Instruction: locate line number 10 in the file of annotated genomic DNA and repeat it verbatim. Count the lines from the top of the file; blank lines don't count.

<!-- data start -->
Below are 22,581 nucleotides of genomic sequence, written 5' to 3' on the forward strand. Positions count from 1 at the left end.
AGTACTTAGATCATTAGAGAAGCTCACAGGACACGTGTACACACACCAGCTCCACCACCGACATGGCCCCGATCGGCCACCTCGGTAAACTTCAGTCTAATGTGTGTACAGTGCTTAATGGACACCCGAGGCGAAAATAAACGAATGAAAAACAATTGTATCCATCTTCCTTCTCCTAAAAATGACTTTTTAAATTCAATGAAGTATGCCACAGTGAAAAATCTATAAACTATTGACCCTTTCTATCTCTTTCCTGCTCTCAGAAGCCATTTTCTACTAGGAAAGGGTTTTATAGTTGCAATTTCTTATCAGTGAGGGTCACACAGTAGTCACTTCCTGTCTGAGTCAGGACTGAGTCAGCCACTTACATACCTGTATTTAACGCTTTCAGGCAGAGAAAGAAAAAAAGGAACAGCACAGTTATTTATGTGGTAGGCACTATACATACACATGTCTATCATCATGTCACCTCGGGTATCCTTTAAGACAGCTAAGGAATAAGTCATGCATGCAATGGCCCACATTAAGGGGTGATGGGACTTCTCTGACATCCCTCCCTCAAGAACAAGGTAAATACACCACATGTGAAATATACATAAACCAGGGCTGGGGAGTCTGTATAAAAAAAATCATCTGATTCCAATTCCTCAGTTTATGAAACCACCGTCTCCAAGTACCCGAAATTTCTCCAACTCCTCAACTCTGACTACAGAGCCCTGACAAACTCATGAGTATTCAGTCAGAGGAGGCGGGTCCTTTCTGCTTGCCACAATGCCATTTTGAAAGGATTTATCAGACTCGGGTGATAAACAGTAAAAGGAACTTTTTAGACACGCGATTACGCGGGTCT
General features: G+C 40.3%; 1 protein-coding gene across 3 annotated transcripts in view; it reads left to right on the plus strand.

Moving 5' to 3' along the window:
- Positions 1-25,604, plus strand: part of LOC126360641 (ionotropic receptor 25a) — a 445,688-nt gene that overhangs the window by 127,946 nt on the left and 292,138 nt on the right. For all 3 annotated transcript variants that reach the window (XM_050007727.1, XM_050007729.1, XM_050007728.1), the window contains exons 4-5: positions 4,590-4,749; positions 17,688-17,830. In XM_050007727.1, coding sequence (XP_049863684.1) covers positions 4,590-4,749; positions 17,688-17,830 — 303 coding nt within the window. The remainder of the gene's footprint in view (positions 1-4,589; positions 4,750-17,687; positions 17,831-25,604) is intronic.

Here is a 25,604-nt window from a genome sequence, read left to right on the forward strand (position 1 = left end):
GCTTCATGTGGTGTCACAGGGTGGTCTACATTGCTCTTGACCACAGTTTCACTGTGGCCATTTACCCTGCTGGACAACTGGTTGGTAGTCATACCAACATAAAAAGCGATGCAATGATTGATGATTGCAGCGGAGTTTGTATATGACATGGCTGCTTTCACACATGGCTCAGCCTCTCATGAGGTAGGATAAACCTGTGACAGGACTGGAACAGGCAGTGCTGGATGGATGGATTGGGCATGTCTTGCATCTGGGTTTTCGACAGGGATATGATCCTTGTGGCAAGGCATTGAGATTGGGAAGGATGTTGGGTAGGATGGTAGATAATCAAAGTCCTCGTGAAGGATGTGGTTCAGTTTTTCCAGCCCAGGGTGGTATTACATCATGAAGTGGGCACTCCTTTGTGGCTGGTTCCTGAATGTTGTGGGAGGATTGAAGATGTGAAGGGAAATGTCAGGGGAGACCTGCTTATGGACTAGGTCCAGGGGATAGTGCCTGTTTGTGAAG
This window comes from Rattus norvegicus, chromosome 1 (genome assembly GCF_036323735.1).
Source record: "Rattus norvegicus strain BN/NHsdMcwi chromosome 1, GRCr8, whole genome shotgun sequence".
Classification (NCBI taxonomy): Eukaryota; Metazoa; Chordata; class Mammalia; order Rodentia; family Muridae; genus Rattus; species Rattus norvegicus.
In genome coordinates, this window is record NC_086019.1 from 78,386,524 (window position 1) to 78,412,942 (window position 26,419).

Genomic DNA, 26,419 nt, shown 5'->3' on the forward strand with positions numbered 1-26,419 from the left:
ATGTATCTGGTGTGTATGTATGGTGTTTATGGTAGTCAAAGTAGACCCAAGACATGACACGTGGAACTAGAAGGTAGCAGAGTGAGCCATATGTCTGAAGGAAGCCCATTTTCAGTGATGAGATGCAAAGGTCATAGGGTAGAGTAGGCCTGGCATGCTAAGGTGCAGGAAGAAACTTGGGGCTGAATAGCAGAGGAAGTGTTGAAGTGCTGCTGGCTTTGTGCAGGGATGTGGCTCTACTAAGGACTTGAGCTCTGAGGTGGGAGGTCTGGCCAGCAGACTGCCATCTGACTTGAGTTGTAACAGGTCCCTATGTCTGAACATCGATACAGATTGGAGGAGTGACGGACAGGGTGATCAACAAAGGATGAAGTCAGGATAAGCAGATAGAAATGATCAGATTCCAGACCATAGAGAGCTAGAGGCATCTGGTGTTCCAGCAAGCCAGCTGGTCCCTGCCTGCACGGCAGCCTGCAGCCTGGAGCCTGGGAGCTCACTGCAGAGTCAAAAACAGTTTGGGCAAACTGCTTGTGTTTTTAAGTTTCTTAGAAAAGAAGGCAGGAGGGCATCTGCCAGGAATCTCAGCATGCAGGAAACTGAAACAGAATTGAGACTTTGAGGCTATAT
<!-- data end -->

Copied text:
Classification (NCBI taxonomy): Eukaryota; Metazoa; Chordata; class Mammalia; order Rodentia; family Muridae; genus Rattus; species Rattus norvegicus.